Caroline has simple peachy pink flats that coordinate with her dress. I really like them and think they're quite cute and dainty looking even though they're simple.


Her shoes off of her feet.


They have a hard shiny black bottom.


She comes wearing knee high ribbed white stockings. They're quite simple and are virtually the same as Felicity's and Elizabeth's.


 Caroline's last piece of clothing are the white pantalettes or drawers she comes wearing. It was considered fashionable to have them peeking out below your dress for girls.


They have delicate lace trim at the bottom and are white of course so they could be bleached easily.


Her pantalettes off of her body.


A closer look at the lace trim.


 Caroline in the undies she came with.


And with Elizabeth's shift I kept for her when I sold her. I really wish they included a shift for her because she would of definitely worn one. They helped keep their clothes clean because they didn't bathe as often as today and also wore them because their gowns were so thin and clingy at this point in history. It would of also been what she would of slept in historically, but AG also has made her an adorable nightgown I'll have to get her at some point. If we want to get really technical she should also be wearing a corset or corded vest for good posture and at least one petticoat.


Caroline's dress off of her.


One of the first things I think of when I look at Caroline's meet dress is of Felicity's Summer Gown. They have a similar cut, embellishments, and both have ribbons around the waist. I'm honestly disappointed with Caroline's meet dress  because it feels like a rehash of Felicity's dress. I much prefer Felicity's and the color scheme of hers. The pink just doesn't do much for me especially with Caroline's hair color.


The ribbon is quite similar except that Caroline's is trimmed with a pink border and Felicity's is blue. I also prefer the white lace trim on Felicity's gown compared to the plainer ruffle on Caroline's.


Similar length sleeves both trimmed with matching ribbon and ruffles.


The bottoms are also similar. I know that growth pleats would help girls get more use out of their dresses, so I can excuse that though.



Caroline's accessories include a bonnet, reticule, and toy top. They retail for $24 by themselves or you can save $5 and get them with the doll for only $19.


 Caroline's poke bonnet is made from straw and it was fashionable for women to also wear a lacy cap underneath so you could only see the lace poking out underneath the brim.


There's a cluster of hot pink flowers on the right side of the bonnet where the ribbon is tied. I like that they included leaves since it makes it look a little more realistic. I don't however, like how bright they are. It just looks too modern to me. Now I know when we look at remaining clothing pieces like this they are faded and used but I just can't see them having something so bright back then. It makes me miss the Pleasant Company clothes that were colored a little more realistically.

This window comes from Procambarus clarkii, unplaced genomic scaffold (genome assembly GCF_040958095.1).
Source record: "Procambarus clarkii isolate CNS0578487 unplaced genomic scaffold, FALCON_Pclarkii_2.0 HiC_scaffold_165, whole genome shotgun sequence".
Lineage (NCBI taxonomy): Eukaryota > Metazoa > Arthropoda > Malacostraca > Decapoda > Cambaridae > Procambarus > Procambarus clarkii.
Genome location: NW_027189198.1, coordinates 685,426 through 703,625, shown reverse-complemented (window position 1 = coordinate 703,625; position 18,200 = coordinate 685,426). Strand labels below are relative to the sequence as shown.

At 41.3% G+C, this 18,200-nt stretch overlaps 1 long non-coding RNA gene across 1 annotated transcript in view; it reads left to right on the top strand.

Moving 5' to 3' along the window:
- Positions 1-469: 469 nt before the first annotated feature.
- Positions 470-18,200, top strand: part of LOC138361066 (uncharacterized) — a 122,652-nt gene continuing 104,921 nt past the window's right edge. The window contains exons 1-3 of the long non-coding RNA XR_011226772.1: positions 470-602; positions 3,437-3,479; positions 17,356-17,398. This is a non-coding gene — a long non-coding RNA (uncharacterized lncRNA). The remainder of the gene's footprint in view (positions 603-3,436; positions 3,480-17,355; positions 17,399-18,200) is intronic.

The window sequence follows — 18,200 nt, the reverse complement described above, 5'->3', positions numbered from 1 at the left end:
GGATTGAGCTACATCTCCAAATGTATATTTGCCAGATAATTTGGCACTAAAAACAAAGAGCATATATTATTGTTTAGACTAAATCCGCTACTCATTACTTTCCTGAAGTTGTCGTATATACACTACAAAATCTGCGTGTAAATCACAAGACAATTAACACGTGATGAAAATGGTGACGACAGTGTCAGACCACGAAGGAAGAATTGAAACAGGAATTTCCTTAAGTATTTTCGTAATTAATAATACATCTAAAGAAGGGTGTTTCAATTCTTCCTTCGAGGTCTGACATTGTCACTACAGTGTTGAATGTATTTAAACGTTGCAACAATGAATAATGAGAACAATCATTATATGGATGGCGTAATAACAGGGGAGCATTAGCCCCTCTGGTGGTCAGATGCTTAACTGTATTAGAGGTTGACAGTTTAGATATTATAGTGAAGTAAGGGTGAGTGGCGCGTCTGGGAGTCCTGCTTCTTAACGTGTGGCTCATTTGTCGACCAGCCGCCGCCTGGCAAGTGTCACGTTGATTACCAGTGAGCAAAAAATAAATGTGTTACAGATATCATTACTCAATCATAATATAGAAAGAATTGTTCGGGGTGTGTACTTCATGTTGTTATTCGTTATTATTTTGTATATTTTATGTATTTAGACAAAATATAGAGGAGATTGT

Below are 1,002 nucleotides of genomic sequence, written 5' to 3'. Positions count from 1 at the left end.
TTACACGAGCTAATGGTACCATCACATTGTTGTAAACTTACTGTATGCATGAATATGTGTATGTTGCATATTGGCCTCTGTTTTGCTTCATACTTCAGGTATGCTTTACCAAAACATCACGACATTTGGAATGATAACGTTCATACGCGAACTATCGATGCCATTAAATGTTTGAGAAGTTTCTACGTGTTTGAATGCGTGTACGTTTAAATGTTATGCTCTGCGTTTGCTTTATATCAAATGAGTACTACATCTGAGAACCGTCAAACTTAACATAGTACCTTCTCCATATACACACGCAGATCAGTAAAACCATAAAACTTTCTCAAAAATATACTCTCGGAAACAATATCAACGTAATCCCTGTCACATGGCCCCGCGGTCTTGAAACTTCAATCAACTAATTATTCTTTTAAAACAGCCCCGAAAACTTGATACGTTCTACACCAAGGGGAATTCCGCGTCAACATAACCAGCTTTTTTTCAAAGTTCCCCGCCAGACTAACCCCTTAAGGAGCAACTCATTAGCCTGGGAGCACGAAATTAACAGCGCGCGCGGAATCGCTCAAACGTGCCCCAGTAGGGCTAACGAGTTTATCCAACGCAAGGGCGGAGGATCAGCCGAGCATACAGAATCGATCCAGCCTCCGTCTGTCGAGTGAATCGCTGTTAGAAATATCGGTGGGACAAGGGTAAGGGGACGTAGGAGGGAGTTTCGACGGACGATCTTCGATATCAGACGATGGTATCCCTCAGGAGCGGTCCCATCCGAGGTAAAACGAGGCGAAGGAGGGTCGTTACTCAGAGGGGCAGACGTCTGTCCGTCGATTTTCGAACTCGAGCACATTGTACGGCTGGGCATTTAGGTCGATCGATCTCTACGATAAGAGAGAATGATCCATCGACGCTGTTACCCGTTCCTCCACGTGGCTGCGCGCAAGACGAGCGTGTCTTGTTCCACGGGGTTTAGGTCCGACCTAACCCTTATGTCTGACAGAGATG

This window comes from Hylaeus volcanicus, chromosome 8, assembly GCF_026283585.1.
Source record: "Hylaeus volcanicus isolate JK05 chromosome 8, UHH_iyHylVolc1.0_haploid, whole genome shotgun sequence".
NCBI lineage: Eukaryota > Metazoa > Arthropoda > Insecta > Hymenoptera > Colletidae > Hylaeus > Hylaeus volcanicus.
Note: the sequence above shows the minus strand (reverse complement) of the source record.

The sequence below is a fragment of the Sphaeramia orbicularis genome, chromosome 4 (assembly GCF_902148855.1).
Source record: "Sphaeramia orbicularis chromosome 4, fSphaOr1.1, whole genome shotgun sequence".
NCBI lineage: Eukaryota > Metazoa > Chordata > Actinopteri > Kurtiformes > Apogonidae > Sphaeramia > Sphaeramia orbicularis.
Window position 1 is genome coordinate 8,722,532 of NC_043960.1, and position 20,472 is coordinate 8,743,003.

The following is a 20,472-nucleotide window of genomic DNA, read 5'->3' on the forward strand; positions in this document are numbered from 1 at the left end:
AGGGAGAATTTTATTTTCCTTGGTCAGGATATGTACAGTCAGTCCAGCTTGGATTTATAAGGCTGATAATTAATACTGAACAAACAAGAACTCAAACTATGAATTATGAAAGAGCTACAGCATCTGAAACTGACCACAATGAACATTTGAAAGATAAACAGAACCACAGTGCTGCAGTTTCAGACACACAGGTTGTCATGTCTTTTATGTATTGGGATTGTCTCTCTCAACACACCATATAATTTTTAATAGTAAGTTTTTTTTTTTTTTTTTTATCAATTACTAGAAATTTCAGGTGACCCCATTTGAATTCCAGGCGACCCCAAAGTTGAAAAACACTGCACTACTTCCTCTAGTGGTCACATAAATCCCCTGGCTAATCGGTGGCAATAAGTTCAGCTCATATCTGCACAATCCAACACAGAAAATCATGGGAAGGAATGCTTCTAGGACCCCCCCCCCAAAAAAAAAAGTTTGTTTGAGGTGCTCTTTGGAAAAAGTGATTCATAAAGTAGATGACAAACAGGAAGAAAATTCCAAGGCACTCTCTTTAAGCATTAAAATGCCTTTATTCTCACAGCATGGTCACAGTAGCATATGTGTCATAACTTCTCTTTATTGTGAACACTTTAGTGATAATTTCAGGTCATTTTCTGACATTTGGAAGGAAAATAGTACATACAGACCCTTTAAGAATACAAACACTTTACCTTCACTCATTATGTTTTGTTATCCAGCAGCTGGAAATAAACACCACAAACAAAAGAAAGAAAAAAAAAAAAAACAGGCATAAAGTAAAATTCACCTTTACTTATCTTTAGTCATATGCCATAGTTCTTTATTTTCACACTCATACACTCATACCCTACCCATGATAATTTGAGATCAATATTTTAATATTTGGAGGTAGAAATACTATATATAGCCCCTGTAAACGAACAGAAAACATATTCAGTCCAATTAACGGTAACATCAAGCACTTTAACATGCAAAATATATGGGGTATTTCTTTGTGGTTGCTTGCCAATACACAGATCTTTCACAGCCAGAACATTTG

The bonnet ties underneath Caroline's chin with a green, pink, and white striped ribbon. It circles all the way around her bonnet.


The top of the bonnet.


Inside.


A different veiw.


The brim is trimmed with hot pink ribbon that matches the flowers.


 The bonnet on Caroline's head. Luckily her curls aren't smushed by it.


Her reticule matches her dress and bonnet nicely. The material it's made out of feels silky but not flimsy or cheap. Reticules were important in this period for women because their dresses were worn so close to the body that pockets, like the one Felicity wore, would mess up the silhouette. So they needed to carry their things some where!


Her name and the year is embroidered in the navy ribbon at the top. I think this is a really cute touch and could see her doing it herself since she loves to embroider.


The reticule is a cone shape sack that is closed at the bottom in a gather.


The drawstrings are made of gold cord that fray at the bottom.


 The back of the bag.


What it looks like with the drawstrings closed without anything in it. I keep Caroline's top in there currently. 


And the inside!


Her top is made out of sturdy wood and feels very solid. It has a thick blue band around the base which gives it a nautical feel.


The bottom.


From the side. It's a cute accessory and she does play with one in the books but I wish they included a necklace for her in addition or instead of this. I love necklaces for my dolls and AG makes really nice ones usually. It will make a cute prop in a doll house or scene for photographing though.


Before Caroline arrived I bought her some things off of Etsy that AG should of made for her.


With her doll and embroidery hoop.


I bought this little clay doll from upallnightstudio for her even though it was never mentioned whether Caroline had one or not in the books. She's about six inches tall and the lady who makes them even made the clay parts by hand. I chose to give her blonde hair since Caroline's blonde and decided to give her a white dress because they were very fashionable during the Regency era.


The back of her. The artist's initials are on her neck.


 Her little hand painted face.


 Her torso is made of cloth.


I really like her and would highly recommend getting one if you are looking to get a doll for a character that AG hasn't made one for. She's perfect for Caroline's era though. I decided to name her Henrietta.